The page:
In his last argument Mr. Briggs mentioned the argument of choices, and also the difference between the rights to be happy and the pursuit of happiness.
First, to say that the government cannot guarantee happiness only the pursuit of happiness is one thing. But to claim that the state cannot pass law that could help the attainment of happiness is another thing.
Like we saw in question 4, love as very little to do with marriage, and marriage is not a guaranty of love. In the same way, wanting to be married has little to do with happiness, and a lot to do with the economic advantages that come from the union. If marriage was a requirement for happiness, then why are so many married couples so miserable?
Is pedophilia a sexual orientation? A simple answer is no. A more complete answer is that in pedophilia there is no mutual feeling. To claim sexual orientation, you need to have reciprocity of feeling. Gay, Bisexual and heterosexual couples can claim reciprocity with their counterpart, Two man, two woman or a man and a woman can declare their love for each other. A pedophile can’t make the same claim, because pedophile will use subterfuge to prevent the child from speaking of their relation. Pedophilia is also age restrictive, i.e. that when the child reach a certain age the interest from the pedophile vanishes.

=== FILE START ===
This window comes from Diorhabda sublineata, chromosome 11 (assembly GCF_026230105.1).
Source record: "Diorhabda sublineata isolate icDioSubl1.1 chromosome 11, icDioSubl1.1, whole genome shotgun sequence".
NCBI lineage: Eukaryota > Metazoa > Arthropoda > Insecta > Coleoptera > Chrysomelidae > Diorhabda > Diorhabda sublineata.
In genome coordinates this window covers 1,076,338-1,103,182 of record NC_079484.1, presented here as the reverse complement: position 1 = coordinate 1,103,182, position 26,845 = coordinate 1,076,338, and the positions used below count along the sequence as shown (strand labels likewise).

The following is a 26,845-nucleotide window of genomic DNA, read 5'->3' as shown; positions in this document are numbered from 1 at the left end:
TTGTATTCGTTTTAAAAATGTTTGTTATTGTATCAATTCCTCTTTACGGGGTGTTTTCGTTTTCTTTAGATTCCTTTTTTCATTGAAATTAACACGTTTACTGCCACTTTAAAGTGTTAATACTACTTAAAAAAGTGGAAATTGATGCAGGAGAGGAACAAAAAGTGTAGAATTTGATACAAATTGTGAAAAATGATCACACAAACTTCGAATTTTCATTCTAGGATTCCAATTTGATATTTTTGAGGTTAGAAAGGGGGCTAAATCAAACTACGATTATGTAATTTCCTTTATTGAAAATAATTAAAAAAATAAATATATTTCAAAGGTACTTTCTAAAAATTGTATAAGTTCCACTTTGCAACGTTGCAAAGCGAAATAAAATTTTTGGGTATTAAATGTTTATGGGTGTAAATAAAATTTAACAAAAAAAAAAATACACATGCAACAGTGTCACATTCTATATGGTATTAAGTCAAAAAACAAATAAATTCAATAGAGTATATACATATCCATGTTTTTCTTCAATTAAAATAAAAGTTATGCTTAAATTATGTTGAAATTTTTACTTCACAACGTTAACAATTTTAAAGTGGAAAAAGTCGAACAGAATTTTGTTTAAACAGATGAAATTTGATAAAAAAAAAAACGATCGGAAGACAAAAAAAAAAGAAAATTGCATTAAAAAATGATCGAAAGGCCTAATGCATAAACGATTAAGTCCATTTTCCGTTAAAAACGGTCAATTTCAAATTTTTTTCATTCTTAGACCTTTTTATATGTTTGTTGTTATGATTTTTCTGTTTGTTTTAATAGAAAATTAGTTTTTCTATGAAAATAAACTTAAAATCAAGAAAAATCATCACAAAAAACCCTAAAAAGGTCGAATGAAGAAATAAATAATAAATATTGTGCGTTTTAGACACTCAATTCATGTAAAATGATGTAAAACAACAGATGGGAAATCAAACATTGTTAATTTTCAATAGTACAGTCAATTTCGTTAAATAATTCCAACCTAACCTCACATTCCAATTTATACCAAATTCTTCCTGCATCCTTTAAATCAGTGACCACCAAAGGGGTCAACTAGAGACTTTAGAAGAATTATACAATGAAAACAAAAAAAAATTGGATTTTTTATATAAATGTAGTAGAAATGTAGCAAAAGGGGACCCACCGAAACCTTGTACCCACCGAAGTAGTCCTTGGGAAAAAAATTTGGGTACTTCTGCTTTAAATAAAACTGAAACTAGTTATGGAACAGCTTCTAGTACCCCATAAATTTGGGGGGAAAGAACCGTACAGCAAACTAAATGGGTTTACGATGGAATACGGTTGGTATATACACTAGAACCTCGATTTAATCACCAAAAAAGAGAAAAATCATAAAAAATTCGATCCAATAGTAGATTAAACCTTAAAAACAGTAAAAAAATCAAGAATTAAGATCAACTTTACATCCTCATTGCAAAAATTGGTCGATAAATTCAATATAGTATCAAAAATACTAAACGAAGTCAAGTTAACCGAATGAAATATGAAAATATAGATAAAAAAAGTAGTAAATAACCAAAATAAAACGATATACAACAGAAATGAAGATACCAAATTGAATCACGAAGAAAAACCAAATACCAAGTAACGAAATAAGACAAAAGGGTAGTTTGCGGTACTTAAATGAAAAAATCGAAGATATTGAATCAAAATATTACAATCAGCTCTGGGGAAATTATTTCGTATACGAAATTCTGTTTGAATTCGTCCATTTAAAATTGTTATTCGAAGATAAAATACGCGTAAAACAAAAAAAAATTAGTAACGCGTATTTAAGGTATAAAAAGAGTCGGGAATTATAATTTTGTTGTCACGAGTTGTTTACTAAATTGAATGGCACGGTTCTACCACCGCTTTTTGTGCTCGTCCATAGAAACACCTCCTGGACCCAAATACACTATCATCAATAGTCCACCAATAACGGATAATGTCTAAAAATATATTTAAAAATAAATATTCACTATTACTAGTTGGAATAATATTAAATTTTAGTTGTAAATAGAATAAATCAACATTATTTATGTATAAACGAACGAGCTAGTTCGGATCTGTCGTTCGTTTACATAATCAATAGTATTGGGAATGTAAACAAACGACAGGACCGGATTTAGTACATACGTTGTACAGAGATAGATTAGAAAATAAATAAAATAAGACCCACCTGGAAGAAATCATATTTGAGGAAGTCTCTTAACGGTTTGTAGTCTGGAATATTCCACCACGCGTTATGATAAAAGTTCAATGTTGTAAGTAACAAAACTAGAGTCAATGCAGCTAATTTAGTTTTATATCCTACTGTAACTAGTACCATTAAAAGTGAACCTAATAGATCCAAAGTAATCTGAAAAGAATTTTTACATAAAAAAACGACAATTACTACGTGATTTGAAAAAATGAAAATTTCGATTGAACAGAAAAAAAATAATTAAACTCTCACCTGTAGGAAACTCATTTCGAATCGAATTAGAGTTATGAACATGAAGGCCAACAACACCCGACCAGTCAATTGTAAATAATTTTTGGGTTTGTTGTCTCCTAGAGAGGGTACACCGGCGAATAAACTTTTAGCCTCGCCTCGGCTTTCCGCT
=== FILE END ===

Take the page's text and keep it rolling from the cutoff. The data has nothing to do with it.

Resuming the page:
Attraction to animal or inanimate object is also not a sexual orientation since there is no reciprocity from the animal or object. Nothing prevent these person to claim that they are married, but no one, including the state, has to agree with them either.
Should bisexual have the right to marry a man and a woman? Again, no but they can or should be able to marry either a man or a woman. The reasons that were mentioned before are that polygamy is illegal and a contract is between two people or parties (I’m unable to find an example implicating 3).
Is sexual orientation a choice? No. What defines it, it is unknown. A good example is what determines if we are left or right handed. Do we choose one or the other? No. We just are either left, right or both, like people are gay, straight or both. They just are, they don’t choose which one they are. A man who said he was gay and got married to a woman later probably was bisexual to begin with.
Gay people can’t reproduce, yet they still exist which might mean that they are a natural, although rare, occurrence in society.
Life is not fair, yet it doesn’t mean that society doesnâ€™t have to try to make it fairer? If people believe that being married will help them be happier, why should the state stand in their way? If someone is blind or becomes blind does it means that we should make sure that these people have a miserable life? Or shouldn’t society try to find ways to help people with handicap be the most autonomous they can?
As is well known, the right to pursue happiness in the original draft of the Declaration of Independence—Happy Birthday, America! May you outlive your enemies, foreign and domestic—was the right to property. It was changed for aesthetic purposes (unfortunately). Anyway, since my happiness isn’t your happiness, the government in passing its laws to “allow” happiness must choose which happiness is the better. And that is what we are discussing.
Allard: “why are so many married couples so miserable?” I instead ask you: Why are so many married couples so happy? I next week attend the 50th wedding anniversary of my parents, a not-rare occurrence among my relatives.